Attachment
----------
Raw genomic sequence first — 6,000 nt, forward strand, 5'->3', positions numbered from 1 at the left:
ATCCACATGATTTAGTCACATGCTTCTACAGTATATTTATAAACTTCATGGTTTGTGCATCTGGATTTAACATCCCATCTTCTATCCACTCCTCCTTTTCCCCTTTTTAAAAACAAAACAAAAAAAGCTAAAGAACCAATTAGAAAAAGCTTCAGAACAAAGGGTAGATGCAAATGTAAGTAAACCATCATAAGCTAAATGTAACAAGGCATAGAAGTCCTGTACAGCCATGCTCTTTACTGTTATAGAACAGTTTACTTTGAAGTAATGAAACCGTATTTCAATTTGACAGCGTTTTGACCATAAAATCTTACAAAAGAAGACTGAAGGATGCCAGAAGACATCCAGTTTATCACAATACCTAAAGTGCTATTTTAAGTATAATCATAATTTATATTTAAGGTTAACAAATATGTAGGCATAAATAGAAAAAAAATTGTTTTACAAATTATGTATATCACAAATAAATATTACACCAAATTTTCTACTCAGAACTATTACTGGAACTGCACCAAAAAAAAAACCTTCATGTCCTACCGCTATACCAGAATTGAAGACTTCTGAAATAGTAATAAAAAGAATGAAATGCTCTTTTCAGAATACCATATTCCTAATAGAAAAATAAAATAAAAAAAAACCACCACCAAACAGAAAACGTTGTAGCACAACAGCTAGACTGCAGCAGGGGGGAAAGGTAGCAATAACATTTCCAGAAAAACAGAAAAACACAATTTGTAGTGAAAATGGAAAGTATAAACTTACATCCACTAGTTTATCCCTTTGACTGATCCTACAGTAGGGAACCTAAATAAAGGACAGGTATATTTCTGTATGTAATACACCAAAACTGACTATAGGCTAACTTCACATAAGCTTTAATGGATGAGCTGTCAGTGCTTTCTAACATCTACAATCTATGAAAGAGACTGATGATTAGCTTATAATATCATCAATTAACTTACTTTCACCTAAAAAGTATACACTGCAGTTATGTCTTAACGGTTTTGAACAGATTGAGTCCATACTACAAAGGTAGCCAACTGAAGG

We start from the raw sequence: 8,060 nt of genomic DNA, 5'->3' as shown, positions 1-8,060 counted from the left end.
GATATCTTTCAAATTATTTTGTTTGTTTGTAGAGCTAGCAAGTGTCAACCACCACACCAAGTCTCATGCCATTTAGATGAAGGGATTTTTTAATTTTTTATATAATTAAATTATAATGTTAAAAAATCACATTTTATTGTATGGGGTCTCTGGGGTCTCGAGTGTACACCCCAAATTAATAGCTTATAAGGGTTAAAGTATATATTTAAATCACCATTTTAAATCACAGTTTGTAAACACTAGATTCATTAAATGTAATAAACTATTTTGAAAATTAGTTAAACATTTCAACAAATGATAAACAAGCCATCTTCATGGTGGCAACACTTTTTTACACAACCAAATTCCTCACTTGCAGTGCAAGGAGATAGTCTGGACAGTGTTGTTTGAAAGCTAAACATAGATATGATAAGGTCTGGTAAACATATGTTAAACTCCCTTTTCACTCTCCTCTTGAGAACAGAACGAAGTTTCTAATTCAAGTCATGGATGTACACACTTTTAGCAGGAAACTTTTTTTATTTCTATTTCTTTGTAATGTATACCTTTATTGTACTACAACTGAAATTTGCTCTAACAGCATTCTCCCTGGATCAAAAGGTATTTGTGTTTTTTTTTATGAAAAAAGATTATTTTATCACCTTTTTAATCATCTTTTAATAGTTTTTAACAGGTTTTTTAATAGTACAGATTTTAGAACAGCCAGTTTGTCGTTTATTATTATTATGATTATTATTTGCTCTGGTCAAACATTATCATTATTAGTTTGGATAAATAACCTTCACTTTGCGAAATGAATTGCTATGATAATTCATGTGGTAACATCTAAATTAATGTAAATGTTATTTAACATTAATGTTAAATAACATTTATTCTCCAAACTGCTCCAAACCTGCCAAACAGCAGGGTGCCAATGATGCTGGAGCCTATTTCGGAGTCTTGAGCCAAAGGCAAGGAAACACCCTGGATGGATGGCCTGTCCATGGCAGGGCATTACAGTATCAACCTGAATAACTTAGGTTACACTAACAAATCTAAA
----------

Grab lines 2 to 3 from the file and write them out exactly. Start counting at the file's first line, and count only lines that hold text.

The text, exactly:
ATCCACATGATTTAGTCACATGCTTCTACAGTATATTTATAAACTTCATGGTTTGTGCATCTGGATTTAACATCCCATCTTCTATCCACTCCTCCTTTTCCCCTTTTTAAAAACAAAACAAAAAAAGCTAAAGAACCAATTAGAAAAAGCTTCAGAACAAAGGGTAGATGCAAATGTAAGTAAACCATCATAAGCTAAATGTAACAAGGCATAGAAGTCCTGTACAGCCATGCTCTTTACTGTTATAGAACAGTTTACTTTGAAGTAATGAAACCGTATTTCAATTTGACAGCGTTTTGACCATAAAATCTTACAAAAGAAGACTGAAGGATGCCAGAAGACATCCAGTTTATCACAATACCTAAAGTGCTATTTTAAGTATAATCATAATTTATATTTAAGGTTAACAAATATGTAGGCATAAATAGAAAAAAAATTGTTTTACAAATTATGTATATCACAAATAAATATTACACCAAATTTTCTACTCAGAACTATTACTGGAACTGCACCAAAAAAAAAACCTTCATGTCCTACCGCTATACCAGAATTGAAGACTTCTGAAATAGTAATAAAAAGAATGAAATGCTCTTTTCAGAATACCATATTCCTAATAGAAAAATAAAATAAAAAAAAACCACCACCAAACAGAAAACGTTGTAGCACAACAGCTAGACTGCAGCAGGGGGGAAAGGTAGCAATAACATTTCCAGAAAAACAGAAAAACACAATTTGTAGTGAAAATGGAAAGTATAAACTTACATCCACTAGTTTATCCCTTTGACTGATCCTACAGTAGGGAACCTAAATAAAGGACAGGTATATTTCTGTATGTAATACACCAAAACTGACTATAGGCTAACTTCACATAAGCTTTAATGGATGAGCTGTCAGTGCTTTCTAACATCTACAATCTATGAAAGAGACTGATGATTAGCTTATAATATCATCAATTAACTTACTTTCACCTAAAAAGTATACACTGCAGTTATGTCTTAACGGTTTTGAACAGATTGAGTCCATACTACAAAGGTAGCCAACTGAAGG

We start from the raw sequence: 8,060 nt of genomic DNA, 5'->3' as shown, positions 1-8,060 counted from the left end.